Step 2: Determine the factors affecting the response variable.
This is best done by an expert in the field, but we'll be able to do this for most examples we'll be looking at.

Step 3: Determine the number of experimental units.
In general, more experimental units is better. Unfortunately, time and money will always be limiting factors, so we have to decide an appropriate number. We'll talk more about this later on in the course.

Step 4: Determine the level(s) of each factor.
We split factors up into three categories:

  1. Control: If possible, we try to fix the level of factors that we're not interested in.
  2. Manipulate: This is the treatment - we manipulate the levels of the variable that we think will affect the response variable.
  3. Randomize: Often, there are factors we just can't control. To mitigate their effect on the data, we randomize the groups. By randomly assigning experimental units, these factors should be equally spread among all groups.

Step 5: Conduct the experiment.

Step 6: Test the claim.
We'll focus on this step much later in the course - Chapters 9-12. It uses inferential statistics, where we look at information from a sample and try to make a generalization about the population.

OK, now that we have the basic process down, let's look at an example using various designs.


We're going to focus on three particular experimental designs - completely randomized, matched-pairs, and randomized block. Your textbook also goes through all three following an example of the effect of fertilizers on plant growth. I'm going to do something similar, but using a different example.

Example 2

Suppose we want to determine the effect of using the practice exams on student exam scores. If we do a survey of students and determine which have used the practice exam and which haven't, we might not really know if the practice exam made a difference. Can you see why?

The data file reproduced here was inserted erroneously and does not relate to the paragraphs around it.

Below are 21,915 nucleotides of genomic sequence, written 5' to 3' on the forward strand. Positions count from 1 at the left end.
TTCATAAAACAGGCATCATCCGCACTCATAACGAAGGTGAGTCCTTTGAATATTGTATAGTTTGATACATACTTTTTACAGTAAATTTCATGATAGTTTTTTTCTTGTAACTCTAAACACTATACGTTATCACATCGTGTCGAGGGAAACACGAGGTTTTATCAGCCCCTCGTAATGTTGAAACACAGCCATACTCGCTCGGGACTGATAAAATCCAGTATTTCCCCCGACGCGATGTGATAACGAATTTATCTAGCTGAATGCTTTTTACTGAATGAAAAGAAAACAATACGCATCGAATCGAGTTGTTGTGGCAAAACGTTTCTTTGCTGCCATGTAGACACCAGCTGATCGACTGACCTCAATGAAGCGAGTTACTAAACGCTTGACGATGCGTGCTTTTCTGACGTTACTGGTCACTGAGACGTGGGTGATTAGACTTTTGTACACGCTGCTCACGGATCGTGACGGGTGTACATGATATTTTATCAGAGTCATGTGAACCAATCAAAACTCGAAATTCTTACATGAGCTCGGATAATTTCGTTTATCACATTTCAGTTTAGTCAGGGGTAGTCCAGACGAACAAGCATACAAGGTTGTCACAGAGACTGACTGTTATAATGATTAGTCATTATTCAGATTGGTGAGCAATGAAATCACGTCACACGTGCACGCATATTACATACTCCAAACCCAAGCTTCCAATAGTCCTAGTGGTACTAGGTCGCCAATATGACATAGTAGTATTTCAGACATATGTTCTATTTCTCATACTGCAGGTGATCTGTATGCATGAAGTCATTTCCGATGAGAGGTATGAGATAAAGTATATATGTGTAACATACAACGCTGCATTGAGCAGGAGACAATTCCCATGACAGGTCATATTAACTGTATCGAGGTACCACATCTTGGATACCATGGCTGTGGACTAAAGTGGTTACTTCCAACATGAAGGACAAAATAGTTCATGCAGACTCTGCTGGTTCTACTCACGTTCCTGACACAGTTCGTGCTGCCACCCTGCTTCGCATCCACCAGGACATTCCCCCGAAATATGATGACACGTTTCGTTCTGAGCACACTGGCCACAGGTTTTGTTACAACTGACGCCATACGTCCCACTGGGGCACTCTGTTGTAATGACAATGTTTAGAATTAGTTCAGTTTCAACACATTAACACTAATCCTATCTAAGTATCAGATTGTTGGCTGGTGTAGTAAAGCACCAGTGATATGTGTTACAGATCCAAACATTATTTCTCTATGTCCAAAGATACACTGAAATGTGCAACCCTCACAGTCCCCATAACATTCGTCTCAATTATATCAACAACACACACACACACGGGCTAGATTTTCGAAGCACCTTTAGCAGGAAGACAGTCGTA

OK, I have an idea.

Essentially, it's because "better" students will typically be more willing to use the practice exam. Since the students self-selected whether or not to use it, we don't know if they did better because of the practice exam, or just because they were better students to begin with.

Let's start our design process.

Step 1: Identify the problem or claim to be studied.
We want to study the effectiveness of course supplements on student success. For the purpose of this study, we'll specify our population as all Mth120 student at ECC. In addition, we'll characterize "success" based on the 1st exam score.

Step 2: Determine the factors affecting the response variable.
There are plenty of factors here, but let's list a few. Obviously, the use of course supplements is a factor. We might also include intelligence, previous knowledge, study habits, sleep, diet, number of hours working, and of course, the instructor! I'm sure you could come up with several more.

Step 3: Determine the number of experimental units.